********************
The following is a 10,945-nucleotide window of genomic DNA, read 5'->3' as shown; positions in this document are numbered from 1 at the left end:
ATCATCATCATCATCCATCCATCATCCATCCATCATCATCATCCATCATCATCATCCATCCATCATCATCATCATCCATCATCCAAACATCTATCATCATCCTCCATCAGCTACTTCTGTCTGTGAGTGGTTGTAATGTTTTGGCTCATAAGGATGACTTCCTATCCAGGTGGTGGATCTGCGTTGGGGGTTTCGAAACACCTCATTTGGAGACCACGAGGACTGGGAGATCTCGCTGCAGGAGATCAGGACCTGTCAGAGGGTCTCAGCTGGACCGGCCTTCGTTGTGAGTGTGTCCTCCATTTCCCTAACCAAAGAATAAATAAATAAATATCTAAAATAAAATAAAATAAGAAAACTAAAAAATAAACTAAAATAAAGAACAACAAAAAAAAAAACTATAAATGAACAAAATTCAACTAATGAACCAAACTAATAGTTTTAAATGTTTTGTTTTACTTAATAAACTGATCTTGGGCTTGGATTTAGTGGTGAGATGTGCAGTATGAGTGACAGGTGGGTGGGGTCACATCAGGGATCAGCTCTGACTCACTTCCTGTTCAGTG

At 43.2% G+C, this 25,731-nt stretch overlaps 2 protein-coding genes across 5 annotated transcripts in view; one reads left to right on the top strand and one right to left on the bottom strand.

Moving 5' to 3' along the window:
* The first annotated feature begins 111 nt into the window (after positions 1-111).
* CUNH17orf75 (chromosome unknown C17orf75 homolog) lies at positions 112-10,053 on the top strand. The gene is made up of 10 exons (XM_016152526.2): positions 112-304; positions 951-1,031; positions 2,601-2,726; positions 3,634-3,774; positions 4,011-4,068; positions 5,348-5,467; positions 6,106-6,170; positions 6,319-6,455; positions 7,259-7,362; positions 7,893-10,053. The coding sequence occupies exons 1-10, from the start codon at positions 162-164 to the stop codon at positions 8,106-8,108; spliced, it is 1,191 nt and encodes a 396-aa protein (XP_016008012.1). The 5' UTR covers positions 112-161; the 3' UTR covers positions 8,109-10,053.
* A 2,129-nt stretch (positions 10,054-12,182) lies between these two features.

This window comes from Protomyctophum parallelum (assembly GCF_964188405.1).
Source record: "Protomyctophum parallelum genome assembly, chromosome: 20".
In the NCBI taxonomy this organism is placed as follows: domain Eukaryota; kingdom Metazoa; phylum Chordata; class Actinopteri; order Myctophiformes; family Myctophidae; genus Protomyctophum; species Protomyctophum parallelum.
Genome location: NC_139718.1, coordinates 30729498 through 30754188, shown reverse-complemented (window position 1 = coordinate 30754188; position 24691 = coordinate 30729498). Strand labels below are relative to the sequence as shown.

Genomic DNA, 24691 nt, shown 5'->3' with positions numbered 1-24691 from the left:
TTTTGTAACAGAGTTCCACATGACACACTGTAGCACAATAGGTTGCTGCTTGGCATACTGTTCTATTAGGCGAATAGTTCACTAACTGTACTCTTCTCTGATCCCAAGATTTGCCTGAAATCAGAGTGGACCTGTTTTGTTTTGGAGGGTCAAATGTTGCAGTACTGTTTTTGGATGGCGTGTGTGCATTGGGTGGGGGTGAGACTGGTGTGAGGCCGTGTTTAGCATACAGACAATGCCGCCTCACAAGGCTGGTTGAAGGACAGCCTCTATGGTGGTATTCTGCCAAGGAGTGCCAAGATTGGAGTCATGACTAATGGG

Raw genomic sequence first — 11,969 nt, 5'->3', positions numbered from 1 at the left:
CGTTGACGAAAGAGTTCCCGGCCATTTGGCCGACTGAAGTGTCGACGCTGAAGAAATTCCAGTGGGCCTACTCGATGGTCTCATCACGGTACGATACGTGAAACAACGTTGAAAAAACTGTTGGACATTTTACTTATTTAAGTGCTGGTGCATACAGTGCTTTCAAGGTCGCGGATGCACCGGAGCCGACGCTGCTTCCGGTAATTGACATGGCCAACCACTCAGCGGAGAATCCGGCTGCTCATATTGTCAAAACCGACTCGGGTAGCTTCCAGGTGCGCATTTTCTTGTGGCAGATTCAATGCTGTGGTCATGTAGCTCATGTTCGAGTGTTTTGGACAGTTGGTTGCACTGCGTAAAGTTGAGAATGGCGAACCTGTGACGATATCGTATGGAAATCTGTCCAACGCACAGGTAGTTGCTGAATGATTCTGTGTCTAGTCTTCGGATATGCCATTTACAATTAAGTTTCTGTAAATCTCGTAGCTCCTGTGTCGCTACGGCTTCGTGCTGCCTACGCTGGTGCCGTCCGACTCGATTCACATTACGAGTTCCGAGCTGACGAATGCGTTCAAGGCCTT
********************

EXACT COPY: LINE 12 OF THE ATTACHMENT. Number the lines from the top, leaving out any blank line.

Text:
Genomic DNA, 24691 nt, shown 5'->3' with positions numbered 1-24691 from the left: